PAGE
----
The Obscurer

Dropping A Gear

Word arrives of a terrible event in the World of Clarkson.

When CDs containing the banking details of seven million Britons went missing late last year, Jeremy Clarkson insisted it was a storm in a teacup.

To prove no one would be able to access money by using the records, the outspoken broadcaster and columnist published his own bank details.

Now, however, the Top Gear host has ended up with egg on his face – after one entrepreneurial thief removed £500 from his account.

The fraudster set up a direct debit using Clarkson’s bank account details and paid the money to the British Diabetic Association, one of many organisations which do not require a signature to set up a direct debit.

Writing in his newspaper column, Clarkson, 47, said: “Back in November, the Government lost two computer discs containing half the population’s bank details.

“Everyone worked themselves into a right old lather about the mistake but I argued we should all calm down because the details in question are to be found on every cheque we hand out every day to every Tom, Dick and cash and carry.

“To hammer the point home I even printed my own bank account number and sort code.

“And guess what? I opened my bank statement this morning to find out that someone has set up a direct debit which automatically takes £500 from my account.

“The bank cannot find out who did this because of the Data Protection Act and they cannot stop it from happening again.”

A very sad state of affairs. Sad, obviously, that the prankster didn’t manage to set up a direct debit for Friends of the Earth, RoSPA or a similar organisation that would really wind up the fool. Far worse though is that I wrote a fairly sanguine post on the whole HMRC lost discs fiasco back in November that made much the same point that I now realise Clarkson also made; and that is sad indeed.

But there is still some hope. Clarkson now states that

“I was wrong and I have been punished for my mistake.”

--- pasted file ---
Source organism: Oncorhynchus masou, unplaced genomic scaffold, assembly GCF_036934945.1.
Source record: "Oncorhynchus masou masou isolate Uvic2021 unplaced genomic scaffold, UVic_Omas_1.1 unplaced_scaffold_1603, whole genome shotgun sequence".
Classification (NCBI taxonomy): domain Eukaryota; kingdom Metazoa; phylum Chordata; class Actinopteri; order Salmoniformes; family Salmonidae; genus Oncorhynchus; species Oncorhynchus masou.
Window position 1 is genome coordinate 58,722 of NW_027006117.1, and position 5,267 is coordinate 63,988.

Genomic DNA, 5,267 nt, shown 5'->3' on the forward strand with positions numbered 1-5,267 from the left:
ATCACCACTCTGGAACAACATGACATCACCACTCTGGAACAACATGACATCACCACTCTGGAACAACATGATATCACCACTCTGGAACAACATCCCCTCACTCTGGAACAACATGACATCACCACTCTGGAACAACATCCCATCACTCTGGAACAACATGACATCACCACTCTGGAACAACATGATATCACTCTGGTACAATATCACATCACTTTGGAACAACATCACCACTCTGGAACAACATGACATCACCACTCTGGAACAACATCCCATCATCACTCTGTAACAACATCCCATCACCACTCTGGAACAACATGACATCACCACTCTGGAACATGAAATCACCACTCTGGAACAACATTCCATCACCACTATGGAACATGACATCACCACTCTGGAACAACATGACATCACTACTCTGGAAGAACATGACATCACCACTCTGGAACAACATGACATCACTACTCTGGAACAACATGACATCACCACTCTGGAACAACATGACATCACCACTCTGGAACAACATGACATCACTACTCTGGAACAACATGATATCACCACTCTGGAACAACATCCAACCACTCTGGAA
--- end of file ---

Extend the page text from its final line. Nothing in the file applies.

“Contrary to what I said at the time, we must go after the idiots who lost the discs and stick cocktail sticks in their eyes until they beg for mercy.”

So he has changed his mind, which is at least something; he is no longer my ally, and even when he was I was blissfully ignorant of the fact. The worry is, though, that if we have agreed on this one matter, could we agree on others? Doubtful; but just to make sure I don’t upset myself I vow never again to read anything written by the silly sod.


A morning spent fruitlessly trawling through a large tin of Celebrations attempting to locate just one last Snickers must mean conclusively that the Christmas period is finally over, so perhaps I should dust off this old blog and write something down here; but what?

Well some old things don’t change with the New Year; for one thing Inside Track are still mithering me. Once again I have received a mailing from them inviting me to attend one of their workshops where I can learn all about investing in property so that they I can profit to the tune of a tidy sum. Since having a chuckle while reading their first letter to me a few years back, I’ve always thrown their post straight in the recycling; for an organisation that proclaims that spaces on their seminars are limited and rapidly snapped up I can’t understand why they insist on sending unsolicited invitations to someone who has ended up on their mailing list for no good reason at all. But still the letters come.

However, they seem to have changed tack with their most recent mailshot; just take a look at their latest envelope.

Yes, Inside Track was responsible for making 200 people millionaires last year; now they want me – yes, me – to swell their number and become the 201st. Clearly for Inside Track the arrival of 2008 is no reason to rest on their laurels for 2007; oh no, not only do they want to make me rich, but they want me to join their rich list for last year, so boosting their already impressive statistic of 200 success stories. I can only assume that they don’t simply want to make me a millionaire, they also want to help me to travel back in time, to have become rich some months back; or at the very least they are going to backdate my windfall.

Perhaps I should be flattered by Inside Track’s continued interest in me, but why do I get the nagging feeling that their target audience is not the financially astute, but rather the gullible? Certainly they have hitherto been wasting their time with me, unwilling as I am to get roped into something that exhibits all the signs of financial charlatanry; but time travel? Well, that changes everything. Rather than wasting my time as I had assumed, will an Inside Track seminar instead afford me all the time in the world? Even the mere possibility of it excites me; perhaps I have been far too dismissive of the dubious clots.